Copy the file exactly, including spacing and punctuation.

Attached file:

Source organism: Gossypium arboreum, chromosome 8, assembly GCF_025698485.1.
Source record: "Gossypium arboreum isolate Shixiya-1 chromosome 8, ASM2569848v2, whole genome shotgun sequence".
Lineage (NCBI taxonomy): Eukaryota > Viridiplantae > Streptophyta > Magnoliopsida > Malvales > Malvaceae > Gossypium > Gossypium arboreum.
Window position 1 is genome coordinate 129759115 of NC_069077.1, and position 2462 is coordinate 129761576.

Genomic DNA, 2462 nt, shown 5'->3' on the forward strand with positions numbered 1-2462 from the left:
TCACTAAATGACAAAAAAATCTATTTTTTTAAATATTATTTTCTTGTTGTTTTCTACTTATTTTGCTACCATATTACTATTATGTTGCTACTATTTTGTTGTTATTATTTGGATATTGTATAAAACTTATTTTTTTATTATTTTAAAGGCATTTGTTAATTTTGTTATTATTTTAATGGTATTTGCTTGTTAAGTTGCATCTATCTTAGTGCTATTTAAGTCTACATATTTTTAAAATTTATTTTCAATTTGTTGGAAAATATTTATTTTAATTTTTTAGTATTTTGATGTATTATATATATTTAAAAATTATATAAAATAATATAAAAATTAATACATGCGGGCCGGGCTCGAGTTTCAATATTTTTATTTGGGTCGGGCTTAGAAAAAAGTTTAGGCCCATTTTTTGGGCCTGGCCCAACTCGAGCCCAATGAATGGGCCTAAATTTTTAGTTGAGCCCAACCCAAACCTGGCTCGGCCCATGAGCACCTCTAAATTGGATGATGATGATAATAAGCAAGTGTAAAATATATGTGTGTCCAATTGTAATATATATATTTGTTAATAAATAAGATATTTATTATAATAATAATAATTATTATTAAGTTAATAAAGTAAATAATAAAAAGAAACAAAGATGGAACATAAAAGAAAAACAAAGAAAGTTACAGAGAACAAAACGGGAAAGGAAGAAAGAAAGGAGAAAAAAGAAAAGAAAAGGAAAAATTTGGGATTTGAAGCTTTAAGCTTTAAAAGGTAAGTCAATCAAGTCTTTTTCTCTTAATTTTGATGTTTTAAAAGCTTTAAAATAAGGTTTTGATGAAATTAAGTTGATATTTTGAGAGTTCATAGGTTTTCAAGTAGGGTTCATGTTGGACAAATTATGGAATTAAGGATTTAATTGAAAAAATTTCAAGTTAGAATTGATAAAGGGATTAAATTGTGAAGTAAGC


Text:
Source organism: Gossypium arboreum, chromosome 8, assembly GCF_025698485.1.
Source record: "Gossypium arboreum isolate Shixiya-1 chromosome 8, ASM2569848v2, whole genome shotgun sequence".
Lineage (NCBI taxonomy): Eukaryota > Viridiplantae > Streptophyta > Magnoliopsida > Malvales > Malvaceae > Gossypium > Gossypium arboreum.
Window position 1 is genome coordinate 129759115 of NC_069077.1, and position 2462 is coordinate 129761576.

Genomic DNA, 2462 nt, shown 5'->3' on the forward strand with positions numbered 1-2462 from the left:
TCACTAAATGACAAAAAAATCTATTTTTTTAAATATTATTTTCTTGTTGTTTTCTACTTATTTTGCTACCATATTACTATTATGTTGCTACTATTTTGTTGTTATTATTTGGATATTGTATAAAACTTATTTTTTTATTATTTTAAAGGCATTTGTTAATTTTGTTATTATTTTAATGGTATTTGCTTGTTAAGTTGCATCTATCTTAGTGCTATTTAAGTCTACATATTTTTAAAATTTATTTTCAATTTGTTGGAAAATATTTATTTTAATTTTTTAGTATTTTGATGTATTATATATATTTAAAAATTATATAAAATAATATAAAAATTAATACATGCGGGCCGGGCTCGAGTTTCAATATTTTTATTTGGGTCGGGCTTAGAAAAAAGTTTAGGCCCATTTTTTGGGCCTGGCCCAACTCGAGCCCAATGAATGGGCCTAAATTTTTAGTTGAGCCCAACCCAAACCTGGCTCGGCCCATGAGCACCTCTAAATTGGATGATGATGATAATAAGCAAGTGTAAAATATATGTGTGTCCAATTGTAATATATATATTTGTTAATAAATAAGATATTTATTATAATAATAATAATTATTATTAAGTTAATAAAGTAAATAATAAAAAGAAACAAAGATGGAACATAAAAGAAAAACAAAGAAAGTTACAGAGAACAAAACGGGAAAGGAAGAAAGAAAGGAGAAAAAAGAAAAGAAAAGGAAAAATTTGGGATTTGAAGCTTTAAGCTTTAAAAGGTAAGTCAATCAAGTCTTTTTCTCTTAATTTTGATGTTTTAAAAGCTTTAAAATAAGGTTTTGATGAAATTAAGTTGATATTTTGAGAGTTCATAGGTTTTCAAGTAGGGTTCATGTTGGACAAATTATGGAATTAAGGATTTAATTGAAAAAATTTCAAGTTAGAATTGATAAAGGGATTAAATTGTGAAGTAAGC